IMG_6027.JPG

Ordering new motors, this time without the connectors already on (which needed to be removed anyway) to see if it can be a cleaner operation next time around. The only good to come out of the effort was the removed circuit ribbons now have leads wired to them for future connection to the manual test board. Two steps forward and one step back.

So, a change of focus and discovered another hurdle. The kit wings are not planer and the roots are not 90 degrees to the engine bays. To determine what changes need to be made for a successful adaption I designed and printed my own wings to play around with. First focus was for the PM-1A (no folding wing root panels). I started with just the basic profile (somewhat adjusted the wing openings) with no other details first.

IMG_5997.JPG IMG_5998.JPG
They came out nice and then I noticed I had made a measurement adjustment twice and the wing tips are too short. Measure twice print once thus became adjust measurement twice, print wrong. But they could still serve the intended test purpose so I continued
Next time they will be right.
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I'm going to build this with the engine radiator fin looking things towards the back. The kit instructions have them to the front. There is an added benefit to flipping them around that will become apparent in a bit. The model kit parts fit perfectly and confirmed the adjustment that will need to be made to the engine lengths later on down the road.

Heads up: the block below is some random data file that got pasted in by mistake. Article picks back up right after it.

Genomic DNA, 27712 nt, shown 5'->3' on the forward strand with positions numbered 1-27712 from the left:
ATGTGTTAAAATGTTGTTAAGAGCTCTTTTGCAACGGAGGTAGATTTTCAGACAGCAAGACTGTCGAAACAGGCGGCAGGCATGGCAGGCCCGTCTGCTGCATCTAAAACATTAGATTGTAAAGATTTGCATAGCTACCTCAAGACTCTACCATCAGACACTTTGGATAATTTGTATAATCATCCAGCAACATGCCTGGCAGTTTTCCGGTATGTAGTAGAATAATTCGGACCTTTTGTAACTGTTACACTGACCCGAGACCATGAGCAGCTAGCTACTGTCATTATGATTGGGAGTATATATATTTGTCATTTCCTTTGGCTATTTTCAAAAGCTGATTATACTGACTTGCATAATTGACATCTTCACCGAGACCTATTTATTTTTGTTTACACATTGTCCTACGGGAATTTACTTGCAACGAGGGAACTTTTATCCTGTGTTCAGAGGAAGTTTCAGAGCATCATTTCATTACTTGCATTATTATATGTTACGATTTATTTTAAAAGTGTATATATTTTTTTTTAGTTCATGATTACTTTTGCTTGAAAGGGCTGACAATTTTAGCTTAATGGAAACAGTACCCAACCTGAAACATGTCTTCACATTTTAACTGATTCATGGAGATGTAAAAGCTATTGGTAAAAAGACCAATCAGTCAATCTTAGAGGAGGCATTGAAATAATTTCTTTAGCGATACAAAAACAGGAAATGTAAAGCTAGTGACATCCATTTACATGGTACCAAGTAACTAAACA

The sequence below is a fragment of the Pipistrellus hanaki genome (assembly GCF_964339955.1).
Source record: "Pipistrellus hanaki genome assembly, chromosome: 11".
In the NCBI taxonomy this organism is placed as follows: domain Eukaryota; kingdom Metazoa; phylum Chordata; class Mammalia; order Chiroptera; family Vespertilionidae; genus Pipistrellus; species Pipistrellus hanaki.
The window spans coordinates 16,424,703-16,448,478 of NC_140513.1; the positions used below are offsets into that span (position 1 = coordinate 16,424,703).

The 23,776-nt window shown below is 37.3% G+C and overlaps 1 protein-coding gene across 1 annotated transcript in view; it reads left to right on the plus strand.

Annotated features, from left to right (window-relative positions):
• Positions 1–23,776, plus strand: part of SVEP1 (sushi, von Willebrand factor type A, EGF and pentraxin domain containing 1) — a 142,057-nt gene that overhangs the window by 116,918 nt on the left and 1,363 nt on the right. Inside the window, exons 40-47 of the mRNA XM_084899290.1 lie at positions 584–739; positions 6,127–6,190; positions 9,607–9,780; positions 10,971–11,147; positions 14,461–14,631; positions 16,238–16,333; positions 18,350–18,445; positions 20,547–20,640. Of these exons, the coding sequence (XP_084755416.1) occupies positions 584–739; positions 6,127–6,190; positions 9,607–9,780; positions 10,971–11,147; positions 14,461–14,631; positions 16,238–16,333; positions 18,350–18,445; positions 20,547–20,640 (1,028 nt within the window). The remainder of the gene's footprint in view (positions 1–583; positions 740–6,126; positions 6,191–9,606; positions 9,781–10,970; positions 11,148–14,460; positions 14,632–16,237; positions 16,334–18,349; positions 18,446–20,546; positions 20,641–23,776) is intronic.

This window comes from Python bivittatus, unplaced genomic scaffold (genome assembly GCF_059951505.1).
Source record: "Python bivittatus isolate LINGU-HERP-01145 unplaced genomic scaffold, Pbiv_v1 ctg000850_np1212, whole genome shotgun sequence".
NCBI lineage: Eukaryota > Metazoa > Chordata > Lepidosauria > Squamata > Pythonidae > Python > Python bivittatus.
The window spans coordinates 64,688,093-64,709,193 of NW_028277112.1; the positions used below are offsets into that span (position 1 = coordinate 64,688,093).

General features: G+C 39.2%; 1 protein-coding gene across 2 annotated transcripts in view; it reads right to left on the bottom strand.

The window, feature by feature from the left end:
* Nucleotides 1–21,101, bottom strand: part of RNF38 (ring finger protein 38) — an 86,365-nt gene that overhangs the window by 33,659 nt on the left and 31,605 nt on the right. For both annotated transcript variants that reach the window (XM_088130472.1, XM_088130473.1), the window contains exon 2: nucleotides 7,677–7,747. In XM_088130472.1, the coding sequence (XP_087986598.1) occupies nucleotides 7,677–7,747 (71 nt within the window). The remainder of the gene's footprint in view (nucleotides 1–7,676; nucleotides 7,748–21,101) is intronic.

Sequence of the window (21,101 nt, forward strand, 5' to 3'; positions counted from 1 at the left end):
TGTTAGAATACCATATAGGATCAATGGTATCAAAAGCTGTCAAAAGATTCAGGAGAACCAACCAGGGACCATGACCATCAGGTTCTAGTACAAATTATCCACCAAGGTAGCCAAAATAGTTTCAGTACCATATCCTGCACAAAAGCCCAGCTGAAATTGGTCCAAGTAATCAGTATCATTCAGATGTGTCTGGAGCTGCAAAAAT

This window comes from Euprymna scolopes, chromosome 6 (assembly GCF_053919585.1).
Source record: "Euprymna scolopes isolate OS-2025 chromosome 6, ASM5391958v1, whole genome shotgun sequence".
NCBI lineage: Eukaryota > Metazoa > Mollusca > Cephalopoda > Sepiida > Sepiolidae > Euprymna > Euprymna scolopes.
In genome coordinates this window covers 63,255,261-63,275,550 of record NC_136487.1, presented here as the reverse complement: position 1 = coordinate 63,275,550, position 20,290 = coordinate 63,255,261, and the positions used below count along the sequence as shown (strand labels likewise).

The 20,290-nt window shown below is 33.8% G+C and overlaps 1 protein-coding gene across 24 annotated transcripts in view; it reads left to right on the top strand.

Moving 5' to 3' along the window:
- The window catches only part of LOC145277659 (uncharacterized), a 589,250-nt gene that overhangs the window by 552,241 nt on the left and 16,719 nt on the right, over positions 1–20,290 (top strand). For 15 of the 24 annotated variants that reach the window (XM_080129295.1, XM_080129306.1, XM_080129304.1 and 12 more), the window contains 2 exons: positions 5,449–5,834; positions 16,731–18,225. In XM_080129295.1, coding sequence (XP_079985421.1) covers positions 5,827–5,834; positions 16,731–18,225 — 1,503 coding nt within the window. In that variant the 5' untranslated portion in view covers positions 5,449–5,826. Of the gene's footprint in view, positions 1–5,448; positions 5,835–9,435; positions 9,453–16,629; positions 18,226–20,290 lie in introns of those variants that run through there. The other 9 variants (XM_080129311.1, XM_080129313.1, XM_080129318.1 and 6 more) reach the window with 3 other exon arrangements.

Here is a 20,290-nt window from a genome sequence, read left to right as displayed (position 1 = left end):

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Then came the loose test fit. Not bad, and the top parts of the wings were a perfect fit. 0.2mm clearance gaps between mating parts results in a perfect fit right off the printer.

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I still have a gap problem at the wing tips. Shimming them can correct it but I may need to design a slight angle into the connection planes to avoid that step. Might not be as much of an issue with the PM-2A version of wing connection since those are vertical. The best result of the part fittings was testing out the pathway for the engine light wires. That worked out really well. The wires are hidden except for where they pass through the engine bay but that's not a problem because they pass as engine details when painted. This is where the benefit of flipping the engines around in the bays lined the wires up in exactly the right spot. Really pleased with how the wiring path concept turned out in practice.

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While I'm waiting for the new motors to arrive (June 1st) I will continue to try out the wing connections with properly dimensioned wings.

That's the saga update for today. Thanks for following along.
 

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Hagoth

Sr Member
I'd be happy just to be able to set them solidly in either open or closed. You are doing like a full blown science experiment!
And the science experiment is what keeps this fun for me! My goal of a self-contained motorized and lit up MPC X-Wing is looking possible. Still have a long way to go but seeing the ideas materialize in physical form is very rewarding.